In both groups, there was a dip in systemic blood pressure after Nimodipine application (Figures 1D–F, Table 2). However, the dip in blood pressure became more prominent during the course of disease in patients developing DCI compared to patients who did not. This effect was most prominent for SBP (p = 0.037). After correction for sex and age, this effect proved to be even more prominent (p < 0.001). HR remained unchanged in both groups after Nimodipine application.
Threshold Values for Predicting DCI
Table 3 shows diagnostic threshold values for MAP and DBP changes at t0 as well as for Nimodipine induced SBP dips. A Nimodipine induced SBP drop of −18 mmHg showed the highest sensitivity and specificity for predicting DCI.
Table 3. AUCs with corresponding 95% CIs of changes in mean and diastolic blood pressure at t0 and drops of systolic pressure after Nimodipine administration, as well as sensitivities and specificities for the detection of DCI.
In this retrospective study we analyzed systemic blood pressure changes in patients with aSAH after aneurysm treatment receiving Nimodipine orally every 4 h. At time of Nimodipine administration (t0), MAP, and DBP increased significantly in patients developing DCI when compared to clinically asymptomatic patients. Additionally, a heightened responsiveness of SBP to Nimodipine in patients developing DCI was found.
Systemic Blood Pressure Rise at Time of Nimodipine Administration (t0)
Three previous studies already investigated systemic blood pressure changes after aSAH. All reported a more pronounced systemic blood pressure increase in patients developing severe angiographic vasospasm or DCI (11–13). However, the time point of blood pressure increase differed between these studies. Whereas, Faust et al. (11) and Teping et al. (13) reported a significant blood pressure increase in patients developing severe vasospasms or DCI already within the first 4 days after bleeding, Fontana et al. (12) found differences only after day 8. Only the studies by Fontana et al. (12) and Teping et al. (13) included patients treated with Nimodipine but did not investigate the effect of Nimodipine application on blood pressure. We only enrolled patients who received 60 mg Nimodipine orally every 4 h and used a clinical endpoint for DCI. In parallel to the earlier studies, our study also shows an increase of systemic blood pressure after aSAH, which was more pronounced for MAP and SBP in patients who develop DCI. The findings of the previous and our own study suggest an association between development of cerebral vasospasms or DCI and spontaneous blood pressure rise. In fact, it has been shown that sympathetic activation increases after aSAH in patients with evolving cerebral vasospasms (15, 16). To maintain cerebral blood flow constant in the face of narrowing cerebral vessels, the brain has to increase cerebral perfusion pressure. This is mediated by sympathetic activation and rise of endogenous catecholamine release leading to an increase of peripheral resistance and therefore a rise of MAP and cerebral perfusion pressure, respectively (17). The smaller increase of MAP and DBP in the Non-DCI group is most likely due to milder sympathetic activation because of less severe, clinically not relevant vasospasms.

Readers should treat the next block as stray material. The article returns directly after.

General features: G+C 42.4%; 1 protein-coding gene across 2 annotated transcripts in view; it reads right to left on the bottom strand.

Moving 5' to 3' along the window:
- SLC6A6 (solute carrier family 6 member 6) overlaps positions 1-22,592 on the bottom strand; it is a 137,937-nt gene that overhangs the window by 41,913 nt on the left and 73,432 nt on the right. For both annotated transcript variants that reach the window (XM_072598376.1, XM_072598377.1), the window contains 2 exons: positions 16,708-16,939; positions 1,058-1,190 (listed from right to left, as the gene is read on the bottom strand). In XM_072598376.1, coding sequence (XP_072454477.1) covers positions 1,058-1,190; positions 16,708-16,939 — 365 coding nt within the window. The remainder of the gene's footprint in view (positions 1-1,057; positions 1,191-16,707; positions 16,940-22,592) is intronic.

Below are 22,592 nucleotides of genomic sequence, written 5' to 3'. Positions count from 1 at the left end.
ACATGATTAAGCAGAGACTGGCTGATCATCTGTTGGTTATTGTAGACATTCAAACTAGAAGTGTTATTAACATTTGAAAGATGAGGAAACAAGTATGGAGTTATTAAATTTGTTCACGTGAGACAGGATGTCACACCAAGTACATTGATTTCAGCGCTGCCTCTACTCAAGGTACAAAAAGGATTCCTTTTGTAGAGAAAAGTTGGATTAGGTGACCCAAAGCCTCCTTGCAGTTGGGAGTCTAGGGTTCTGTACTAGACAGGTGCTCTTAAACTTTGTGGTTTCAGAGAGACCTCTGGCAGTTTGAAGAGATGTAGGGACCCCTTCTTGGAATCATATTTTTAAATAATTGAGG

Drop in Systemic Blood Pressure After Nimodipine Administration